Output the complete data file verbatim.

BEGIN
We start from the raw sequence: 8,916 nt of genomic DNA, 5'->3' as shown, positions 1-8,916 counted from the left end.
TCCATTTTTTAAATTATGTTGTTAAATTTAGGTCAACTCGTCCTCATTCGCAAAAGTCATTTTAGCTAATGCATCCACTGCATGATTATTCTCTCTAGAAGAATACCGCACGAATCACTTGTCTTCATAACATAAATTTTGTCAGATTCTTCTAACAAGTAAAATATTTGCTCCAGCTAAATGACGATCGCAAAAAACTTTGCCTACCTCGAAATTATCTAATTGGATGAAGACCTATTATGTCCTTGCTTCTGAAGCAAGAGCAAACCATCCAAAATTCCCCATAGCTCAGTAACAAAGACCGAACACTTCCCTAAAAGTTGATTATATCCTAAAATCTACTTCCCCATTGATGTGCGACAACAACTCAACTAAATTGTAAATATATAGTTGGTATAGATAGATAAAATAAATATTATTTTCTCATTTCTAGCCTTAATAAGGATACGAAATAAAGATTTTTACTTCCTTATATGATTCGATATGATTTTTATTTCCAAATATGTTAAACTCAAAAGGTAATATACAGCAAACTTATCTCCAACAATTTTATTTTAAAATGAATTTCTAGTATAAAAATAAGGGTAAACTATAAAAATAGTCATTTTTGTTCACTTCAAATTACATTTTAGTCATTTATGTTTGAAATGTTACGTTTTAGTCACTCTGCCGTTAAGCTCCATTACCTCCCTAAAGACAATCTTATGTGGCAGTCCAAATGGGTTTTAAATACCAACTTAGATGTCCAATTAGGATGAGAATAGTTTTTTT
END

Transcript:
We start from the raw sequence: 8,916 nt of genomic DNA, 5'->3' as shown, positions 1-8,916 counted from the left end.
TCCATTTTTTAAATTATGTTGTTAAATTTAGGTCAACTCGTCCTCATTCGCAAAAGTCATTTTAGCTAATGCATCCACTGCATGATTATTCTCTCTAGAAGAATACCGCACGAATCACTTGTCTTCATAACATAAATTTTGTCAGATTCTTCTAACAAGTAAAATATTTGCTCCAGCTAAATGACGATCGCAAAAAACTTTGCCTACCTCGAAATTATCTAATTGGATGAAGACCTATTATGTCCTTGCTTCTGAAGCAAGAGCAAACCATCCAAAATTCCCCATAGCTCAGTAACAAAGACCGAACACTTCCCTAAAAGTTGATTATATCCTAAAATCTACTTCCCCATTGATGTGCGACAACAACTCAACTAAATTGTAAATATATAGTTGGTATAGATAGATAAAATAAATATTATTTTCTCATTTCTAGCCTTAATAAGGATACGAAATAAAGATTTTTACTTCCTTATATGATTCGATATGATTTTTATTTCCAAATATGTTAAACTCAAAAGGTAATATACAGCAAACTTATCTCCAACAATTTTATTTTAAAATGAATTTCTAGTATAAAAATAAGGGTAAACTATAAAAATAGTCATTTTTGTTCACTTCAAATTACATTTTAGTCATTTATGTTTGAAATGTTACGTTTTAGTCACTCTGCCGTTAAGCTCCATTACCTCCCTAAAGACAATCTTATGTGGCAGTCCAAATGGGTTTTAAATACCAACTTAGATGTCCAATTAGGATGAGAATAGTTTTTTT